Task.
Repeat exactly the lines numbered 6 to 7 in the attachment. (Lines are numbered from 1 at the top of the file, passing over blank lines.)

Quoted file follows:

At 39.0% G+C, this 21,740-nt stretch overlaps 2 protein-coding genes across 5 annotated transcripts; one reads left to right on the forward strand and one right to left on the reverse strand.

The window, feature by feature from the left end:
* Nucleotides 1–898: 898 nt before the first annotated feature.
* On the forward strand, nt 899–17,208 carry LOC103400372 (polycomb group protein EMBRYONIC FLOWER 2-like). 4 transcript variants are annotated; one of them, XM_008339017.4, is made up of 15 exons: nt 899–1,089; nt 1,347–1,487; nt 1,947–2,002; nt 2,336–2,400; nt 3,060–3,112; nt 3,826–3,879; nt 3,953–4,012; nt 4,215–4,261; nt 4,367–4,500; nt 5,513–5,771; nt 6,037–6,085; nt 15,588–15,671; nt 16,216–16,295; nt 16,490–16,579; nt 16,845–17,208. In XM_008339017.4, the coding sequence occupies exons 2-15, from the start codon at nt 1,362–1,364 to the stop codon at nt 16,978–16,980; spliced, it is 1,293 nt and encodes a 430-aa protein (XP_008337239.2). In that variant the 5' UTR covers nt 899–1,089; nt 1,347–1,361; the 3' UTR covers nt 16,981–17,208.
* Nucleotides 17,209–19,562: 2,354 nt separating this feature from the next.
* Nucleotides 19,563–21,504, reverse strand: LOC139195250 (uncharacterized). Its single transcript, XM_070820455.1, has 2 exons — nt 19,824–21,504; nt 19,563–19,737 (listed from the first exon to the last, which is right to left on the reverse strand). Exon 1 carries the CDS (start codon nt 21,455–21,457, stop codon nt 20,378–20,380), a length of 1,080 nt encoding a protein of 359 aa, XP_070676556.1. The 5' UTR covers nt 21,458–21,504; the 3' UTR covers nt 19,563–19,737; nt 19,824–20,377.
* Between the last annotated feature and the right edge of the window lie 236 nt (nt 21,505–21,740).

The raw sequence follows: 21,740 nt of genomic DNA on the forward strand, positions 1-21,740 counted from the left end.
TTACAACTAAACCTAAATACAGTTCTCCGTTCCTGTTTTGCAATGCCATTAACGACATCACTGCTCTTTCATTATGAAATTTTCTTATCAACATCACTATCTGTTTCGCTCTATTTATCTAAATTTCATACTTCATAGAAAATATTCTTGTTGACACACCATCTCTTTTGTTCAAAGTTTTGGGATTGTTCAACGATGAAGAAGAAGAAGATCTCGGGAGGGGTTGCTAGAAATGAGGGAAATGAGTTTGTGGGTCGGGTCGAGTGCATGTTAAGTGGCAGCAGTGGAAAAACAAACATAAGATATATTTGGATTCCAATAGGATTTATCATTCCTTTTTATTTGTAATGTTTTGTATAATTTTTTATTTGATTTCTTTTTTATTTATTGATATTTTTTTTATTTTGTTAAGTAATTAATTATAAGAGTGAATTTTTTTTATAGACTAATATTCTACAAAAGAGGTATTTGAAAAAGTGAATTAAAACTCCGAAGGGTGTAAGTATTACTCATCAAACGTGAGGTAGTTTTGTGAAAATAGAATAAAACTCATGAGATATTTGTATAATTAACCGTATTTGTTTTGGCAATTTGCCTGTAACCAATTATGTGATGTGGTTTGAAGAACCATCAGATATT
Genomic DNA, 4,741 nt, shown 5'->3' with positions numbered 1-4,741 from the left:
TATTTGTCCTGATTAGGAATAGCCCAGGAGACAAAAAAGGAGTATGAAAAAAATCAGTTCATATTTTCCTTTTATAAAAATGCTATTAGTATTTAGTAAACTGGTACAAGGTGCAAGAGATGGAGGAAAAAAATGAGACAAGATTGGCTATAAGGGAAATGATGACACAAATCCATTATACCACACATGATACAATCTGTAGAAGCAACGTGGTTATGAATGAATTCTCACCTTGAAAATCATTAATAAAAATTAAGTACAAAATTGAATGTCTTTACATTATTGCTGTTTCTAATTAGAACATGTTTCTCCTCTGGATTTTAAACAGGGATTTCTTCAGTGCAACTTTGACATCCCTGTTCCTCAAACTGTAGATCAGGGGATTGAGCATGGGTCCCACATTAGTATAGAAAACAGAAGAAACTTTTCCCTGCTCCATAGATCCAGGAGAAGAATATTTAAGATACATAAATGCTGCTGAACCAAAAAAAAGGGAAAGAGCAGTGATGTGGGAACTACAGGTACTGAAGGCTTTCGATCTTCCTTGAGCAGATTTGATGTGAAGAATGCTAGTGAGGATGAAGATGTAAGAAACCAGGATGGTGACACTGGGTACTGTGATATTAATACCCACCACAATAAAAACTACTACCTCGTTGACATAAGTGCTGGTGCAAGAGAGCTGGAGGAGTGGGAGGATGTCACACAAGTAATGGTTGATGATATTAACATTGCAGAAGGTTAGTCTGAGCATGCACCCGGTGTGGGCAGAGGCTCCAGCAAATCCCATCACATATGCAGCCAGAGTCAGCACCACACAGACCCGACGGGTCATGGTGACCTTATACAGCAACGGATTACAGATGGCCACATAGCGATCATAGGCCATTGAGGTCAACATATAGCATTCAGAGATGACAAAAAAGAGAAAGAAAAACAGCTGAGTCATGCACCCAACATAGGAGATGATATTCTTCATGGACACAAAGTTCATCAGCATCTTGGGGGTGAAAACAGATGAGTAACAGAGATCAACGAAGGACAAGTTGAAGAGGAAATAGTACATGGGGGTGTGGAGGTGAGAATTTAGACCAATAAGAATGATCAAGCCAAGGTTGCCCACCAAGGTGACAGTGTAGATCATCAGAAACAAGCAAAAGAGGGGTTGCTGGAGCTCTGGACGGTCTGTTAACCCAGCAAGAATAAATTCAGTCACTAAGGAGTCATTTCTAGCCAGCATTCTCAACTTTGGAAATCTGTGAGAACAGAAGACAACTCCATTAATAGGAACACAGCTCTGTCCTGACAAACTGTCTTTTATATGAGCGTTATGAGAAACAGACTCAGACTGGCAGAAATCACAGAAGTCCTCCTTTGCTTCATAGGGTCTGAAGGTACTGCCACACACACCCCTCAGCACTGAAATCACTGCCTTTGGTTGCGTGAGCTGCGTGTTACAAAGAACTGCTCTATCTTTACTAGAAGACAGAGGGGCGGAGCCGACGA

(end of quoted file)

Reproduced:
* Nucleotides 19,563–21,504, reverse strand: LOC139195250 (uncharacterized). Its single transcript, XM_070820455.1, has 2 exons — nt 19,824–21,504; nt 19,563–19,737 (listed from the first exon to the last, which is right to left on the reverse strand). Exon 1 carries the CDS (start codon nt 21,455–21,457, stop codon nt 20,378–20,380), a length of 1,080 nt encoding a protein of 359 aa, XP_070676556.1. The 5' UTR covers nt 21,458–21,504; the 3' UTR covers nt 19,563–19,737; nt 19,824–20,377.
* Between the last annotated feature and the right edge of the window lie 236 nt (nt 21,505–21,740).